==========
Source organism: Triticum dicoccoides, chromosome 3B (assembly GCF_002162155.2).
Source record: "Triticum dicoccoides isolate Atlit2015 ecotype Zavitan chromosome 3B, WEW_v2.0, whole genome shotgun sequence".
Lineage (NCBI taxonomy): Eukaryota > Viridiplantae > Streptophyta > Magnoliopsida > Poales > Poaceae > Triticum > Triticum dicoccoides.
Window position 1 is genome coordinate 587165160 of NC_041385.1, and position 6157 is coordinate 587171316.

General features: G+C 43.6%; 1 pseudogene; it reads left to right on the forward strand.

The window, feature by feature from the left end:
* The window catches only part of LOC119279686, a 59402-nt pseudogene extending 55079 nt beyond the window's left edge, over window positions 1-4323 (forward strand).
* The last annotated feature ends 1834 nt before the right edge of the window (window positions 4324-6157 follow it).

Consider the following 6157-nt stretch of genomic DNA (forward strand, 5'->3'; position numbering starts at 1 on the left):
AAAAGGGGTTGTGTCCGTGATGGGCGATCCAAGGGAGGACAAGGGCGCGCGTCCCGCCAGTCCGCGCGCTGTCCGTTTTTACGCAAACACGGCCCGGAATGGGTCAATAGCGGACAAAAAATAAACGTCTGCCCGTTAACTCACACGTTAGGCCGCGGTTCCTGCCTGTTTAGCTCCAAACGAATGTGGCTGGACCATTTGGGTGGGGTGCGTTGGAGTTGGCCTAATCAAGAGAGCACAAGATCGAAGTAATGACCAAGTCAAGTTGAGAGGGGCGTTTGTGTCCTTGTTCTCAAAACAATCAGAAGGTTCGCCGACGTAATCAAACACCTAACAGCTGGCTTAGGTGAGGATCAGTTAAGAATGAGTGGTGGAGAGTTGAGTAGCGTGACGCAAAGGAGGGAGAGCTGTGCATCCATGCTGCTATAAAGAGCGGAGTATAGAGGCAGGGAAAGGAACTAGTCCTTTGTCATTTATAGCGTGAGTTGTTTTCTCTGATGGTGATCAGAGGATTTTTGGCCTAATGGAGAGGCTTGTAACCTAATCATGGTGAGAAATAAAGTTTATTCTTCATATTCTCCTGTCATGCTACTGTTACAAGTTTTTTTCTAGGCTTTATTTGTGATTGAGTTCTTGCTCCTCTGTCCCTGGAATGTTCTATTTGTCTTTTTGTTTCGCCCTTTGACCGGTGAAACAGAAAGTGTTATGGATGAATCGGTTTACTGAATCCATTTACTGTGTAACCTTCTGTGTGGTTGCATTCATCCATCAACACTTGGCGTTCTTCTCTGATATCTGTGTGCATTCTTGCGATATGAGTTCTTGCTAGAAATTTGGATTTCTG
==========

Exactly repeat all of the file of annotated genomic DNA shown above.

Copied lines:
Source organism: Triticum dicoccoides, chromosome 3B (assembly GCF_002162155.2).
Source record: "Triticum dicoccoides isolate Atlit2015 ecotype Zavitan chromosome 3B, WEW_v2.0, whole genome shotgun sequence".
Lineage (NCBI taxonomy): Eukaryota > Viridiplantae > Streptophyta > Magnoliopsida > Poales > Poaceae > Triticum > Triticum dicoccoides.
Window position 1 is genome coordinate 587165160 of NC_041385.1, and position 6157 is coordinate 587171316.

General features: G+C 43.6%; 1 pseudogene; it reads left to right on the forward strand.

The window, feature by feature from the left end:
* The window catches only part of LOC119279686, a 59402-nt pseudogene extending 55079 nt beyond the window's left edge, over window positions 1-4323 (forward strand).
* The last annotated feature ends 1834 nt before the right edge of the window (window positions 4324-6157 follow it).

Consider the following 6157-nt stretch of genomic DNA (forward strand, 5'->3'; position numbering starts at 1 on the left):
AAAAGGGGTTGTGTCCGTGATGGGCGATCCAAGGGAGGACAAGGGCGCGCGTCCCGCCAGTCCGCGCGCTGTCCGTTTTTACGCAAACACGGCCCGGAATGGGTCAATAGCGGACAAAAAATAAACGTCTGCCCGTTAACTCACACGTTAGGCCGCGGTTCCTGCCTGTTTAGCTCCAAACGAATGTGGCTGGACCATTTGGGTGGGGTGCGTTGGAGTTGGCCTAATCAAGAGAGCACAAGATCGAAGTAATGACCAAGTCAAGTTGAGAGGGGCGTTTGTGTCCTTGTTCTCAAAACAATCAGAAGGTTCGCCGACGTAATCAAACACCTAACAGCTGGCTTAGGTGAGGATCAGTTAAGAATGAGTGGTGGAGAGTTGAGTAGCGTGACGCAAAGGAGGGAGAGCTGTGCATCCATGCTGCTATAAAGAGCGGAGTATAGAGGCAGGGAAAGGAACTAGTCCTTTGTCATTTATAGCGTGAGTTGTTTTCTCTGATGGTGATCAGAGGATTTTTGGCCTAATGGAGAGGCTTGTAACCTAATCATGGTGAGAAATAAAGTTTATTCTTCATATTCTCCTGTCATGCTACTGTTACAAGTTTTTTTCTAGGCTTTATTTGTGATTGAGTTCTTGCTCCTCTGTCCCTGGAATGTTCTATTTGTCTTTTTGTTTCGCCCTTTGACCGGTGAAACAGAAAGTGTTATGGATGAATCGGTTTACTGAATCCATTTACTGTGTAACCTTCTGTGTGGTTGCATTCATCCATCAACACTTGGCGTTCTTCTCTGATATCTGTGTGCATTCTTGCGATATGAGTTCTTGCTAGAAATTTGGATTTCTG